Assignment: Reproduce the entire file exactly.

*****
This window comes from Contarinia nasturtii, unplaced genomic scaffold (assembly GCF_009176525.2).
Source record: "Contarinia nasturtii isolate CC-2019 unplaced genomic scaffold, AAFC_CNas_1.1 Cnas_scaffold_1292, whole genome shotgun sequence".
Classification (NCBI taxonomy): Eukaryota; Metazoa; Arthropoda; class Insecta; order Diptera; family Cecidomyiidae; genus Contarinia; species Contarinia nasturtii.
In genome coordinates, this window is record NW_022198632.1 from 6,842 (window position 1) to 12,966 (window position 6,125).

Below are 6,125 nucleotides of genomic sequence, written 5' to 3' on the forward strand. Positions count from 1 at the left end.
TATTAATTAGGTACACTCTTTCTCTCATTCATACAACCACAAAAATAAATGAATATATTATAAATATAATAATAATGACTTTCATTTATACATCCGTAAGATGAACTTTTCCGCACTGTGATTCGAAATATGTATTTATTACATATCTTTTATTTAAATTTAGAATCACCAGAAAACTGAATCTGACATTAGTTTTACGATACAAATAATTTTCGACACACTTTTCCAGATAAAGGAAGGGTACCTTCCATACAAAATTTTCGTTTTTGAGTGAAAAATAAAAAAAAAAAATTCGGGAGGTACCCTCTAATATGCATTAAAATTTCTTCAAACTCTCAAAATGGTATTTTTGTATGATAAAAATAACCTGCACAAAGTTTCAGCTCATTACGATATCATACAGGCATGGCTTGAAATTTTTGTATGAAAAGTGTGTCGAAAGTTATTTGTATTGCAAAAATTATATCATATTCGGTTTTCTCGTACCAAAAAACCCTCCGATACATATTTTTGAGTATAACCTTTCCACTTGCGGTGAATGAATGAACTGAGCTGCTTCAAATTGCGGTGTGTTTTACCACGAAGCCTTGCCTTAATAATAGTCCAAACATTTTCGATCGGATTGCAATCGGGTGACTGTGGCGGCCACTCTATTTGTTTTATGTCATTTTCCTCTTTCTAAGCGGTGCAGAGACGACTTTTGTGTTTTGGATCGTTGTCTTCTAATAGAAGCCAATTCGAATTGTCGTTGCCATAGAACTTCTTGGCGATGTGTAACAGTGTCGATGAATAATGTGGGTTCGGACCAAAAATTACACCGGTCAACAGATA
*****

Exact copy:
This window comes from Contarinia nasturtii, unplaced genomic scaffold (assembly GCF_009176525.2).
Source record: "Contarinia nasturtii isolate CC-2019 unplaced genomic scaffold, AAFC_CNas_1.1 Cnas_scaffold_1292, whole genome shotgun sequence".
Classification (NCBI taxonomy): Eukaryota; Metazoa; Arthropoda; class Insecta; order Diptera; family Cecidomyiidae; genus Contarinia; species Contarinia nasturtii.
In genome coordinates, this window is record NW_022198632.1 from 6,842 (window position 1) to 12,966 (window position 6,125).

Below are 6,125 nucleotides of genomic sequence, written 5' to 3' on the forward strand. Positions count from 1 at the left end.
TATTAATTAGGTACACTCTTTCTCTCATTCATACAACCACAAAAATAAATGAATATATTATAAATATAATAATAATGACTTTCATTTATACATCCGTAAGATGAACTTTTCCGCACTGTGATTCGAAATATGTATTTATTACATATCTTTTATTTAAATTTAGAATCACCAGAAAACTGAATCTGACATTAGTTTTACGATACAAATAATTTTCGACACACTTTTCCAGATAAAGGAAGGGTACCTTCCATACAAAATTTTCGTTTTTGAGTGAAAAATAAAAAAAAAAAATTCGGGAGGTACCCTCTAATATGCATTAAAATTTCTTCAAACTCTCAAAATGGTATTTTTGTATGATAAAAATAACCTGCACAAAGTTTCAGCTCATTACGATATCATACAGGCATGGCTTGAAATTTTTGTATGAAAAGTGTGTCGAAAGTTATTTGTATTGCAAAAATTATATCATATTCGGTTTTCTCGTACCAAAAAACCCTCCGATACATATTTTTGAGTATAACCTTTCCACTTGCGGTGAATGAATGAACTGAGCTGCTTCAAATTGCGGTGTGTTTTACCACGAAGCCTTGCCTTAATAATAGTCCAAACATTTTCGATCGGATTGCAATCGGGTGACTGTGGCGGCCACTCTATTTGTTTTATGTCATTTTCCTCTTTCTAAGCGGTGCAGAGACGACTTTTGTGTTTTGGATCGTTGTCTTCTAATAGAAGCCAATTCGAATTGTCGTTGCCATAGAACTTCTTGGCGATGTGTAACAGTGTCGATGAATAATGTGGGTTCGGACCAAAAATTACACCGGTCAACAGATA